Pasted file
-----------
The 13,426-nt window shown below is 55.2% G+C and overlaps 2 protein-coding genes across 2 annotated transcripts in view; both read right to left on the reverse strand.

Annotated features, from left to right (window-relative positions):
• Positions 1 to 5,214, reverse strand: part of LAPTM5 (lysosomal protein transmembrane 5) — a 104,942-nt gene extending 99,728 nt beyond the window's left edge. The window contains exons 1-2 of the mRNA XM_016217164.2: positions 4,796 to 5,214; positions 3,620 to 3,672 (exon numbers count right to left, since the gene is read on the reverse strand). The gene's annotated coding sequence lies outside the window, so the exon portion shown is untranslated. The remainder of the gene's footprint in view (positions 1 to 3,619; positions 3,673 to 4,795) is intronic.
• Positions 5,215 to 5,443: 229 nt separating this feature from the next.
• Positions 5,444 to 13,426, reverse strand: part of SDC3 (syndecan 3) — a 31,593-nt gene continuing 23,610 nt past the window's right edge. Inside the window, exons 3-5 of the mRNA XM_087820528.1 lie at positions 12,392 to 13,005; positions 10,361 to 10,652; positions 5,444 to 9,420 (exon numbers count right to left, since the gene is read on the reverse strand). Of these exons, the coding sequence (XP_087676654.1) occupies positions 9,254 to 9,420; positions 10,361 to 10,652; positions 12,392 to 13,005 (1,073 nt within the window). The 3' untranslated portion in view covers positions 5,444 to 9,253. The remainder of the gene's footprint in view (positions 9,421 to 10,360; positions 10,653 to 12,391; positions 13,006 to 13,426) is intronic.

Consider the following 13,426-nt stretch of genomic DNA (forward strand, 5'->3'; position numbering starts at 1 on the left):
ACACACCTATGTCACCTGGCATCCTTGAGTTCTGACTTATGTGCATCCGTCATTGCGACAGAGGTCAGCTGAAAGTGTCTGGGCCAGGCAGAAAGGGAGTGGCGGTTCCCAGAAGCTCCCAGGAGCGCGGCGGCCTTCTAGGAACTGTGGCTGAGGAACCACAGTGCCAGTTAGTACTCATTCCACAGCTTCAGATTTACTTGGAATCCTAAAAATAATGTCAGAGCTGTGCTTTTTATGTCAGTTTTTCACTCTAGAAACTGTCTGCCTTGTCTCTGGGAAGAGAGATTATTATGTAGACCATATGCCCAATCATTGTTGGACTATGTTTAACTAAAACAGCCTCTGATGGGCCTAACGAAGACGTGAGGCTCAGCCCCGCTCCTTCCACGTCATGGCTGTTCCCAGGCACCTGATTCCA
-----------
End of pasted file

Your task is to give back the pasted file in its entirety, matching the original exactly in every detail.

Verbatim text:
The 13,426-nt window shown below is 55.2% G+C and overlaps 2 protein-coding genes across 2 annotated transcripts in view; both read right to left on the reverse strand.

Annotated features, from left to right (window-relative positions):
• Positions 1 to 5,214, reverse strand: part of LAPTM5 (lysosomal protein transmembrane 5) — a 104,942-nt gene extending 99,728 nt beyond the window's left edge. The window contains exons 1-2 of the mRNA XM_016217164.2: positions 4,796 to 5,214; positions 3,620 to 3,672 (exon numbers count right to left, since the gene is read on the reverse strand). The gene's annotated coding sequence lies outside the window, so the exon portion shown is untranslated. The remainder of the gene's footprint in view (positions 1 to 3,619; positions 3,673 to 4,795) is intronic.
• Positions 5,215 to 5,443: 229 nt separating this feature from the next.
• Positions 5,444 to 13,426, reverse strand: part of SDC3 (syndecan 3) — a 31,593-nt gene continuing 23,610 nt past the window's right edge. Inside the window, exons 3-5 of the mRNA XM_087820528.1 lie at positions 12,392 to 13,005; positions 10,361 to 10,652; positions 5,444 to 9,420 (exon numbers count right to left, since the gene is read on the reverse strand). Of these exons, the coding sequence (XP_087676654.1) occupies positions 9,254 to 9,420; positions 10,361 to 10,652; positions 12,392 to 13,005 (1,073 nt within the window). The 3' untranslated portion in view covers positions 5,444 to 9,253. The remainder of the gene's footprint in view (positions 9,421 to 10,360; positions 10,653 to 12,391; positions 13,006 to 13,426) is intronic.

Consider the following 13,426-nt stretch of genomic DNA (forward strand, 5'->3'; position numbering starts at 1 on the left):
ACACACCTATGTCACCTGGCATCCTTGAGTTCTGACTTATGTGCATCCGTCATTGCGACAGAGGTCAGCTGAAAGTGTCTGGGCCAGGCAGAAAGGGAGTGGCGGTTCCCAGAAGCTCCCAGGAGCGCGGCGGCCTTCTAGGAACTGTGGCTGAGGAACCACAGTGCCAGTTAGTACTCATTCCACAGCTTCAGATTTACTTGGAATCCTAAAAATAATGTCAGAGCTGTGCTTTTTATGTCAGTTTTTCACTCTAGAAACTGTCTGCCTTGTCTCTGGGAAGAGAGATTATTATGTAGACCATATGCCCAATCATTGTTGGACTATGTTTAACTAAAACAGCCTCTGATGGGCCTAACGAAGACGTGAGGCTCAGCCCCGCTCCTTCCACGTCATGGCTGTTCCCAGGCACCTGATTCCA